Atlas Elektronik Group has successfully demonstrated a complete unmanned MCM Detect to Engage mission at the Belgium Navy’s North Sea Unmanned MCM Trials (BE NSU).
On 11 June, the Atlas Elektronik UK (AEUK) ARCIMS Unmanned Surface Vessel (USV) departed the Belgian Naval base fitted with a towed AQS-24B minehunting sonar from Northrop Grumman and the SeaFox mine disposal system from Atlas Elektronik.
ARCIMS transit to the tactical training area was independent of any support from the CPV for the 36km passage. Once in the operational area a six hour “Detect to Engage” mission was carried out using both remote control and autonomous operations. This included 12sqkm of continuous minehunting survey at 14 knots with two laser identification runs and a SeaFox engagement against a mine contact that had been detected and classified by the towed sonar. Atlas Elektronik’s new station keeping autonomy behaviour was utilised to position the ARCIMS for accurate and stable launch and delivery of SeaFox mine disposal mission.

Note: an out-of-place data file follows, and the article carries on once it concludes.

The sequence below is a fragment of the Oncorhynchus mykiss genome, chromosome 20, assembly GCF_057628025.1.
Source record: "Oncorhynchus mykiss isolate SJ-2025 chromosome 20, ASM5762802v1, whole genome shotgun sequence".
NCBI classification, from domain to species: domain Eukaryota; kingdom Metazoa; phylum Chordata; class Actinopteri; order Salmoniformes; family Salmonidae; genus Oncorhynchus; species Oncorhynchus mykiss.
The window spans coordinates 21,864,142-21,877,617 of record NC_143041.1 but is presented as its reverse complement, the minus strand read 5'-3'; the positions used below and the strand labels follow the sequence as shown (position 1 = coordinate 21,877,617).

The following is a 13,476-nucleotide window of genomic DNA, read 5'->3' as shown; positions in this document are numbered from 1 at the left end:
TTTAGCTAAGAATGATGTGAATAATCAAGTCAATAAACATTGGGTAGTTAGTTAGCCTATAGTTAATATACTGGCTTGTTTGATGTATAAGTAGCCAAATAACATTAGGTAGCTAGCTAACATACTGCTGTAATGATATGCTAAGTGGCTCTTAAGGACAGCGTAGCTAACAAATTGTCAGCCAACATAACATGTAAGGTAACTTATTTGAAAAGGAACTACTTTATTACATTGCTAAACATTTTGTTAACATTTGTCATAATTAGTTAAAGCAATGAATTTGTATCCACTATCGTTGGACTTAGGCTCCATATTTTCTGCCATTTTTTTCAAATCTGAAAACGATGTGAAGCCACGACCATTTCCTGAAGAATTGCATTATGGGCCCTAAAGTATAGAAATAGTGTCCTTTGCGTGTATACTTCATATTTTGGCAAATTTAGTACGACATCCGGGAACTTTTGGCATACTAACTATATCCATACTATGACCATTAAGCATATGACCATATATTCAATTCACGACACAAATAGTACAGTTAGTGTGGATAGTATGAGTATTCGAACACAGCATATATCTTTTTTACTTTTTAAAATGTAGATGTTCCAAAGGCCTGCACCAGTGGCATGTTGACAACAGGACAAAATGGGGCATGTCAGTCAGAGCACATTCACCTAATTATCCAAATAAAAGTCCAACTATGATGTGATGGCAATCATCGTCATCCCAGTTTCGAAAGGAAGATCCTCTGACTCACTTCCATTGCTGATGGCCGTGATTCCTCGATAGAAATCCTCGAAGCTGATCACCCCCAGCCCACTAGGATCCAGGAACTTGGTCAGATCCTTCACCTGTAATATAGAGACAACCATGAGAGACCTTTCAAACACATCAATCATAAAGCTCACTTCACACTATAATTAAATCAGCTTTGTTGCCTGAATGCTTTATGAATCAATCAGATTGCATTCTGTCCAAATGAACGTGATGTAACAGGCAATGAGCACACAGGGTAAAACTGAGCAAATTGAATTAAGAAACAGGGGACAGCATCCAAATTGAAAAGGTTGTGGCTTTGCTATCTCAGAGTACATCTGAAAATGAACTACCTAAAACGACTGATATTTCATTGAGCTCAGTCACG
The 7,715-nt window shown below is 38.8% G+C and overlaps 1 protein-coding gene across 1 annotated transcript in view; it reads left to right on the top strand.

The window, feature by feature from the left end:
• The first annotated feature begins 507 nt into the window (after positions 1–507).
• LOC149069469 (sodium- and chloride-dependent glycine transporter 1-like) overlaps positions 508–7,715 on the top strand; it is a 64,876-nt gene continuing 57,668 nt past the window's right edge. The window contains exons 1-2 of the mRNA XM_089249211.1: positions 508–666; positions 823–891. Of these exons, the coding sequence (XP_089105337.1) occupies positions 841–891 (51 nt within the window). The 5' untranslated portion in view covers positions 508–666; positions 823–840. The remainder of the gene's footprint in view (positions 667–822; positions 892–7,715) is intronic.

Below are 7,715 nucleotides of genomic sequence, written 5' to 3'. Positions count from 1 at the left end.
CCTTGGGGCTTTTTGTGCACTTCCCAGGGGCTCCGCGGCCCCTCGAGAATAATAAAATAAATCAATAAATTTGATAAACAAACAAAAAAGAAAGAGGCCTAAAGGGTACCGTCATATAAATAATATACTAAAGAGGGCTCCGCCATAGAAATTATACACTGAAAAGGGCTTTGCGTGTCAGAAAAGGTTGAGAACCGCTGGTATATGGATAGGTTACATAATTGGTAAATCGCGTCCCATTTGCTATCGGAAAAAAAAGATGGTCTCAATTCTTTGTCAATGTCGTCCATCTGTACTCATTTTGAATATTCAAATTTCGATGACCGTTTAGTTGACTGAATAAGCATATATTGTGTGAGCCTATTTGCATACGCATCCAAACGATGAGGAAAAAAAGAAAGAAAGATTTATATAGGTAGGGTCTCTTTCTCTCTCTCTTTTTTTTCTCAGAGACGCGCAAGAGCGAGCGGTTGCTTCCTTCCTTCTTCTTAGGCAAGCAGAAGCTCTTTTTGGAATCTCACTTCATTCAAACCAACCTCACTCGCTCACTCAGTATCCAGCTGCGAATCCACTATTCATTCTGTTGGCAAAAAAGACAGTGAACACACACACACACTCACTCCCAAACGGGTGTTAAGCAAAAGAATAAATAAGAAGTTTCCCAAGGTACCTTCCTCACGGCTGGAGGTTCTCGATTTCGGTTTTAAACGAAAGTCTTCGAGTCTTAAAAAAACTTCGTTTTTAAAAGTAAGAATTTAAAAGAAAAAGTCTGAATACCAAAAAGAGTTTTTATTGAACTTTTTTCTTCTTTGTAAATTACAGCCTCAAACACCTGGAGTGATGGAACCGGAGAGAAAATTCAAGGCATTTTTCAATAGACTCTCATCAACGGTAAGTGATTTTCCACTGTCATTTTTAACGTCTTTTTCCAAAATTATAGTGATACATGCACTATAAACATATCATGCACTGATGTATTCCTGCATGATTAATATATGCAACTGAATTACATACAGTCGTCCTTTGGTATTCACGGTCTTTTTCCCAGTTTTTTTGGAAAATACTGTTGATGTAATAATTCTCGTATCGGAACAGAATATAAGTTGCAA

Throughout the realistic tactical scenario the ARCIMS Detect to Engage mission package received C2 from the MCM Commander based on BNS Pollux, which maintained a mobile stand-off distance and utilised a radio communications system that was fitted to the CPV and tested in just 1 hour.
The AEUK ARCIMS USV once again proved its versatility and adaptability matching the CPV speed in transit, towing a minehunting sonar at 14 knots and station holding in SS2/3 and 22 knots of wind. The well known SeaFox was used in a remote controlled engagement whereby the launch from the ARCIMS platform and the successive guidance to the target was completely controlled from the Pollux via a RF connection.
With these trials Atlas Elektronik Group showed to have the components in required to conduct a Detect to Engage mission without a man in the minefield.